Mica Hill

Some of Nova Scotia’s most beautiful parks and protected areas contain former mines and quarries – including the Cape Breton Highlands National Park!

Mica Hill, about 11 kilometres west of Neil’s Harbour in Victoria County, is likely Nova Scotia’s best deposit of muscovite, a type of mica. Test pits were sunk on a rock barren on top of Mica Hill, approximately one kilometre west of Mica Hill Lake, in summer 1882 by the Scotian Mining Company which confirmed the presence of a large supply of good quality muscovite.

There are few records about the mining that took place on Mica Hill. This is not unusual. Many historical Nova Scotia mines/quarries have extensive documentation – and the Government of Nova Scotia plays an important role in preserving them. However, many historical sites, especially smaller ones, either were not well-documented or the documents have not survived the years.

According to G. G. Patterson’s 1885 book, “The History of Victoria County,” a dispute arose over ownership of the land where mining operations were carried out, and production was halted while the courts attempted to settle the matter.

With test pits done in 1882 and an 1885 book saying production had halted, extraction at Mica Hill was likely brief and small-scale. We haven’t found any documents suggesting the site returned to production in a meaningful way but there could have been additional small-scale extraction.

It is also worth noting that an 1885 Geological Survey of Canada report referred to the site informally as the “Mica Mine,” which suggests the mine was well-known at that time.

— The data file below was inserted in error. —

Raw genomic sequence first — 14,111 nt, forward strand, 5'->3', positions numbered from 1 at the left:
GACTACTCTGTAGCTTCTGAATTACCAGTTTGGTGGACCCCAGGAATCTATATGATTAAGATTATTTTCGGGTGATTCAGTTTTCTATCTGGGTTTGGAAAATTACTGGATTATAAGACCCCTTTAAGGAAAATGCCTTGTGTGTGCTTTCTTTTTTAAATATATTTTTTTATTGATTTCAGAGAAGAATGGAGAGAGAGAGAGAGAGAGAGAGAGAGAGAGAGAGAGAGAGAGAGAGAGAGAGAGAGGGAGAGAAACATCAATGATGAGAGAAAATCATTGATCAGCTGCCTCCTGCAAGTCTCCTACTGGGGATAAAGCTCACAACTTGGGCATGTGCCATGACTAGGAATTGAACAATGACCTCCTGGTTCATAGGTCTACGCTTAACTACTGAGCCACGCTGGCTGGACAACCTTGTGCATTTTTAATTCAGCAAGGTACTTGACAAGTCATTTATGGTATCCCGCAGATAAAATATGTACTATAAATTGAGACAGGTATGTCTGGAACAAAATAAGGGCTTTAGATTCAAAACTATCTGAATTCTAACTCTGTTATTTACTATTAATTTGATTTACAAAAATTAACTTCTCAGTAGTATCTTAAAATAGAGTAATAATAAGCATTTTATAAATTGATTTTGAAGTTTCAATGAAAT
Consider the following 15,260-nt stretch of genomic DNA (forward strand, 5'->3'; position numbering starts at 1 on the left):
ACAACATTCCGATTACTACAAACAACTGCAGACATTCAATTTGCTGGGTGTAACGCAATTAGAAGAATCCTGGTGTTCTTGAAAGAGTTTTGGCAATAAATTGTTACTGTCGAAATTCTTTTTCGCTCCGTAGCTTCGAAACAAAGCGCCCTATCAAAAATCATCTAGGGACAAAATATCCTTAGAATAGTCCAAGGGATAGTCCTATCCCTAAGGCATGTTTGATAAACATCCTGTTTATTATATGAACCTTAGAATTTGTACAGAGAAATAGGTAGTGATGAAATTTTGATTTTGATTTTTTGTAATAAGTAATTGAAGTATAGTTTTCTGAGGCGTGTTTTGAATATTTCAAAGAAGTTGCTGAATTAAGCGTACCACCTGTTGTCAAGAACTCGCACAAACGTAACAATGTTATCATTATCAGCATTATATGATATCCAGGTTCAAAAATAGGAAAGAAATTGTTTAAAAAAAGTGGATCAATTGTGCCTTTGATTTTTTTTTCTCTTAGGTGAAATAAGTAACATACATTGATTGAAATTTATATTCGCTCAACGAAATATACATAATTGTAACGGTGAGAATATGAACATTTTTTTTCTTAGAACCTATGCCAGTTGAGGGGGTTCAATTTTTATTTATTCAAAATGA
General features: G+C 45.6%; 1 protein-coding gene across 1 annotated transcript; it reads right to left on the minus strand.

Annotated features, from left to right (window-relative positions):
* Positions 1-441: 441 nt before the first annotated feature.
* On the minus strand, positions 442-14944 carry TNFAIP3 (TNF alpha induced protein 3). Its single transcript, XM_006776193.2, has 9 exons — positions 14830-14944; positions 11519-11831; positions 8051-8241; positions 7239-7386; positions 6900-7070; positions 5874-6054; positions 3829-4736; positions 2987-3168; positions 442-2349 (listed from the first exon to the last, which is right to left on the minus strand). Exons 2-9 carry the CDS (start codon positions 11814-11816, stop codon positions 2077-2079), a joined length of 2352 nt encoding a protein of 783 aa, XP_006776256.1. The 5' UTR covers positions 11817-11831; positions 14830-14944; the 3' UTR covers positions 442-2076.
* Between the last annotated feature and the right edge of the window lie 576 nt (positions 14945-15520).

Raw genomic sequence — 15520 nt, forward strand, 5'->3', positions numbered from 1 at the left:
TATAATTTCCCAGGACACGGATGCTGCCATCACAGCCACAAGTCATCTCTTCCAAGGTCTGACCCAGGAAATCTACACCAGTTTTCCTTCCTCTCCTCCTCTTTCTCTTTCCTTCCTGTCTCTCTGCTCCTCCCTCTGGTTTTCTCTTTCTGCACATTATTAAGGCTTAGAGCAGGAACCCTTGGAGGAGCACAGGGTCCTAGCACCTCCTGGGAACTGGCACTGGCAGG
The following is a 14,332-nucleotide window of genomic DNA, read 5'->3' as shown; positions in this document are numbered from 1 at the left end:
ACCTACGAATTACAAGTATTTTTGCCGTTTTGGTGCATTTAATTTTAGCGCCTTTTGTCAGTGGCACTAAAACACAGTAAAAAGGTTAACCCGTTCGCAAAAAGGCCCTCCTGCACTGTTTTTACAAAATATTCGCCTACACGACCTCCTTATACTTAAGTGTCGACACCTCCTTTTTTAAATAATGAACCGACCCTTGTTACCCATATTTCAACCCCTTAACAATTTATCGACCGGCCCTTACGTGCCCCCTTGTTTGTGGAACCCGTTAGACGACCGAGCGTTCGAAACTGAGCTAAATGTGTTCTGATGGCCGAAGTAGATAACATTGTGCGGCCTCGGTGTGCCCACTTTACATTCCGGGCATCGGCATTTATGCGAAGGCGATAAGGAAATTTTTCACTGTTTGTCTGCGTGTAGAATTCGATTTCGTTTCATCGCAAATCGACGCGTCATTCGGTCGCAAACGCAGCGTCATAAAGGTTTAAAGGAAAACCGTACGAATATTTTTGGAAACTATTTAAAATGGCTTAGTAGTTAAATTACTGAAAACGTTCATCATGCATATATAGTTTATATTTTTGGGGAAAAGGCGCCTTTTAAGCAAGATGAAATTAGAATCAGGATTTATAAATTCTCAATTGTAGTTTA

In 1987, samples of muscovite were collected from Mica Hill and analysed by the provincial government. Results showed the muscovite to be of high quality and with good industrial potential.

Today, the former Mica Hill mine is part of the Cape Breton Highlands National Park and the Mica Hill Trail.

Muscovite can be split into thin transparent sheets, sometimes up to several feet across. This gave it an early use as windowpanes. In the 1700s, it was mined for this reason in the area around Moscow, Russia. These panes were called "muscovy glass" and that term is believed to be the origin of the name "muscovite."

Today, mica has many uses including as a plastic filler and as a filler in wallboard. It is used as an additive in drilling fluids because the coarsely-ground flakes help prevent the loss of circulation by sealing the porous sections of the drill hole. It is used in rolled roofing because mica’s platy structure leaves it unaffected by acid in asphalt or by weather conditions.

It is also used in brake shoes, pads, and clutch discs as an asbestos substitute. Ground mica is used in cosmetics and as glitter. It is used in the electronic and electrical industries as electrical insulators.